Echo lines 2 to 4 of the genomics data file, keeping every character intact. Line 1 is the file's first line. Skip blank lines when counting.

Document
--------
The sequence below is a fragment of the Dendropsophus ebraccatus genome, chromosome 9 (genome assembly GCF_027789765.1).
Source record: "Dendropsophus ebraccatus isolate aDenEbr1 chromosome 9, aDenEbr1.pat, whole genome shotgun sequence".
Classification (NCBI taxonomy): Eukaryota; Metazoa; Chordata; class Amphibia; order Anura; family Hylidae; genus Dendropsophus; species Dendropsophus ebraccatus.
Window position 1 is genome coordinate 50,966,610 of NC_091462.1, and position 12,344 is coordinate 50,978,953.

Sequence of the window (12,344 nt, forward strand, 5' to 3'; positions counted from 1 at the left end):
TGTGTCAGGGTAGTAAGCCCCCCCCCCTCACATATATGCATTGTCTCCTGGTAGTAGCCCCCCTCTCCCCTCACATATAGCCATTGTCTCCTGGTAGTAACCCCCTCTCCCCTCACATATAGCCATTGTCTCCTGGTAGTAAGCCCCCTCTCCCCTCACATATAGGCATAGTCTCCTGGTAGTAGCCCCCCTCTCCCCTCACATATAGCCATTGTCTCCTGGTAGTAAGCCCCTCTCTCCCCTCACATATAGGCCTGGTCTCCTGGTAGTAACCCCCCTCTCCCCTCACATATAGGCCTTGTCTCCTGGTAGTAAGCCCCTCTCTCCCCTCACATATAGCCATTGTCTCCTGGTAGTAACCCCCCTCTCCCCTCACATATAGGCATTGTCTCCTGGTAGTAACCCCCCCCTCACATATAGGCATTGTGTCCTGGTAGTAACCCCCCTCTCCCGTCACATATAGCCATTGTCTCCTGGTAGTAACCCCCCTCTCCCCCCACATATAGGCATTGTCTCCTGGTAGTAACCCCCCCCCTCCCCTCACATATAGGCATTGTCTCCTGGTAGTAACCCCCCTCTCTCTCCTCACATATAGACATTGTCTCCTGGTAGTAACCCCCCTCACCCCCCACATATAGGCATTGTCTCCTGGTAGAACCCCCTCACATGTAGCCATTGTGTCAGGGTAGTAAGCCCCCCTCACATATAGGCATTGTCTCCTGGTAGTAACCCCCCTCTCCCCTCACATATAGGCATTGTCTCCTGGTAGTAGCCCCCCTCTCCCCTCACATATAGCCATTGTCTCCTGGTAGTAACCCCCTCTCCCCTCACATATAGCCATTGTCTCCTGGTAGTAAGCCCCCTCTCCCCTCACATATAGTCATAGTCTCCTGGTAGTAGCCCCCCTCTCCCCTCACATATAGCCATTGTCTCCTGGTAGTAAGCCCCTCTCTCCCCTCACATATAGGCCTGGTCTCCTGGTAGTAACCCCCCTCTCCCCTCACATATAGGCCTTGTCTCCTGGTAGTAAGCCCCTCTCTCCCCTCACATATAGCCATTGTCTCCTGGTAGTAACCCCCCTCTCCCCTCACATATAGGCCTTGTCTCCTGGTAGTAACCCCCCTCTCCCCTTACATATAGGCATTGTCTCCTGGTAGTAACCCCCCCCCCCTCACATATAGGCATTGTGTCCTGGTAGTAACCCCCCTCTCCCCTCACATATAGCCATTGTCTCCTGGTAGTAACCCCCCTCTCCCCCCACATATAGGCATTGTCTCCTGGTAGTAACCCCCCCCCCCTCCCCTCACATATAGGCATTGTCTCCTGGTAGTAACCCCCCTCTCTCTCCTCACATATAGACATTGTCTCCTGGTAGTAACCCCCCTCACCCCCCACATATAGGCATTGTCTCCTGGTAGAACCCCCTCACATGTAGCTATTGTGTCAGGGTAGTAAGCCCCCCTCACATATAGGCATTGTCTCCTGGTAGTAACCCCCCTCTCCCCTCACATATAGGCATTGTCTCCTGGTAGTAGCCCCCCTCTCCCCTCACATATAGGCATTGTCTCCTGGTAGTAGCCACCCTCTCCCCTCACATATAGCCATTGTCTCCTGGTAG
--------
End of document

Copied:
Source record: "Dendropsophus ebraccatus isolate aDenEbr1 chromosome 9, aDenEbr1.pat, whole genome shotgun sequence".
Classification (NCBI taxonomy): Eukaryota; Metazoa; Chordata; class Amphibia; order Anura; family Hylidae; genus Dendropsophus; species Dendropsophus ebraccatus.
Window position 1 is genome coordinate 50,966,610 of NC_091462.1, and position 12,344 is coordinate 50,978,953.